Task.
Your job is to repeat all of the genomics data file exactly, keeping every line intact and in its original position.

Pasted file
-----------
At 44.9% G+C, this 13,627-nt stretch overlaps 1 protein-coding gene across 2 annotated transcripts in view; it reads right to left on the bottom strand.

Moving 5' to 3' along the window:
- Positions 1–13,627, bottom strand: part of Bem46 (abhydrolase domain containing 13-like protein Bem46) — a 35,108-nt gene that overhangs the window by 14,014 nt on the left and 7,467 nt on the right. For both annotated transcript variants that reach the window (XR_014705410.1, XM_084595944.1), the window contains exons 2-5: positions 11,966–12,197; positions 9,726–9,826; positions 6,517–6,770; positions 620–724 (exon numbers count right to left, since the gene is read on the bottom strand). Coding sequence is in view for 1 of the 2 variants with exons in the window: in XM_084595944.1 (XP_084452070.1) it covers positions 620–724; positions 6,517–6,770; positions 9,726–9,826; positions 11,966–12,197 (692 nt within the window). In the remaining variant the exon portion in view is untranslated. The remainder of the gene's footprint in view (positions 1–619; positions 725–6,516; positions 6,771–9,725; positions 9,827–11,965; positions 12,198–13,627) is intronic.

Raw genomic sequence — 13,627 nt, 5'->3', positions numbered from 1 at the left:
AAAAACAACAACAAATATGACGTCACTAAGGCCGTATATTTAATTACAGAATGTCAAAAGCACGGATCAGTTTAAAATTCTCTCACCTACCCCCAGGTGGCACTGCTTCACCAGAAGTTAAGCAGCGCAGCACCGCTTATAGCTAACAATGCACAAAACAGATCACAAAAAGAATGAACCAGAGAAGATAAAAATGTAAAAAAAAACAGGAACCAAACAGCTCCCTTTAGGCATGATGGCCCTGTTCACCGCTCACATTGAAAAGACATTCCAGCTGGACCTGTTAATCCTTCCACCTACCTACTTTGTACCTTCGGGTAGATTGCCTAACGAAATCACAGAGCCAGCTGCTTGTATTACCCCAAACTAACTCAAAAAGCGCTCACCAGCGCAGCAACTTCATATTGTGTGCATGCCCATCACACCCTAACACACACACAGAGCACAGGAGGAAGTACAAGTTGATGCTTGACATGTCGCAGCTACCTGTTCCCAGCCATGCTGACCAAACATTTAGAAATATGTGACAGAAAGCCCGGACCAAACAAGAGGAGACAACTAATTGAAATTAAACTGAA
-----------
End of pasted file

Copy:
At 44.9% G+C, this 13,627-nt stretch overlaps 1 protein-coding gene across 2 annotated transcripts in view; it reads right to left on the bottom strand.

Moving 5' to 3' along the window:
- Positions 1–13,627, bottom strand: part of Bem46 (abhydrolase domain containing 13-like protein Bem46) — a 35,108-nt gene that overhangs the window by 14,014 nt on the left and 7,467 nt on the right. For both annotated transcript variants that reach the window (XR_014705410.1, XM_084595944.1), the window contains exons 2-5: positions 11,966–12,197; positions 9,726–9,826; positions 6,517–6,770; positions 620–724 (exon numbers count right to left, since the gene is read on the bottom strand). Coding sequence is in view for 1 of the 2 variants with exons in the window: in XM_084595944.1 (XP_084452070.1) it covers positions 620–724; positions 6,517–6,770; positions 9,726–9,826; positions 11,966–12,197 (692 nt within the window). In the remaining variant the exon portion in view is untranslated. The remainder of the gene's footprint in view (positions 1–619; positions 725–6,516; positions 6,771–9,725; positions 9,827–11,965; positions 12,198–13,627) is intronic.

Raw genomic sequence — 13,627 nt, 5'->3', positions numbered from 1 at the left:
AAAAACAACAACAAATATGACGTCACTAAGGCCGTATATTTAATTACAGAATGTCAAAAGCACGGATCAGTTTAAAATTCTCTCACCTACCCCCAGGTGGCACTGCTTCACCAGAAGTTAAGCAGCGCAGCACCGCTTATAGCTAACAATGCACAAAACAGATCACAAAAAGAATGAACCAGAGAAGATAAAAATGTAAAAAAAAACAGGAACCAAACAGCTCCCTTTAGGCATGATGGCCCTGTTCACCGCTCACATTGAAAAGACATTCCAGCTGGACCTGTTAATCCTTCCACCTACCTACTTTGTACCTTCGGGTAGATTGCCTAACGAAATCACAGAGCCAGCTGCTTGTATTACCCCAAACTAACTCAAAAAGCGCTCACCAGCGCAGCAACTTCATATTGTGTGCATGCCCATCACACCCTAACACACACACAGAGCACAGGAGGAAGTACAAGTTGATGCTTGACATGTCGCAGCTACCTGTTCCCAGCCATGCTGACCAAACATTTAGAAATATGTGACAGAAAGCCCGGACCAAACAAGAGGAGACAACTAATTGAAATTAAACTGAA